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Why take a doctoral degree at the UPC

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Because of Excellence

The UPC is listed in the main international rankings as one of the top technological and research universities in southern Europe and is among the world's 40 best young universities.

Its main asset: people

Satisfaction with the work of the thesis supervisor is highlighted by 7 out of 10 UPC doctoral students. Support and availability get the best ratings.


More than half of the students of the UPC’s Doctoral School are international and a third obtain the International Doctorate mention.


Graduate employment of a high quality

Almost all UPC doctoral degree holders are successful in finding employment, mostly in jobs related to their degree.

The best industrial doctorate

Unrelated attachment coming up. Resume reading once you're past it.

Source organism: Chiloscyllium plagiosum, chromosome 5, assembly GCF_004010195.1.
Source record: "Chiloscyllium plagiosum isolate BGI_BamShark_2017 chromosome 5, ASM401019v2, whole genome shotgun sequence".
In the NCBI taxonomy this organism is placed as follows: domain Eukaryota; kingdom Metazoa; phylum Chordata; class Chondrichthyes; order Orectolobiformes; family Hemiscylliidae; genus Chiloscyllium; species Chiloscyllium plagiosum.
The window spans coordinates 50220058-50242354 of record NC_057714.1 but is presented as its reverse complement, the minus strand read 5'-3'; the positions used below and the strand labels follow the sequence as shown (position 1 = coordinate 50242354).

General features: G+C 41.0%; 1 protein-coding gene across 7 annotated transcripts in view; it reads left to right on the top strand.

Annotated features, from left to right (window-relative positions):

The UPC offers the most industrial doctoral programmes in Catalonia (a third) with a hundred companies involved.

The industrial setting

The UPC’s location in an especially creative and innovative industrial and technological ecosystem is an added value for UPC doctoral students.

Theses for defense agenda

Reading date: 09/12/2022
  • AGARWAL, HITESH: Graphene based optical interconnects and IR photodetectors
    Thesis file: (contact the Doctoral School to confirm you have a valid doctoral degree and to get the link to the thesis)
    Department: Institute of Photonic Sciences (ICFO)
    Mode: Normal
    Deposit date: 09/11/2022
    Reading date: pending
    Reading time: pending
    Reading place: pending
    Thesis director: KOPPENS, FRANK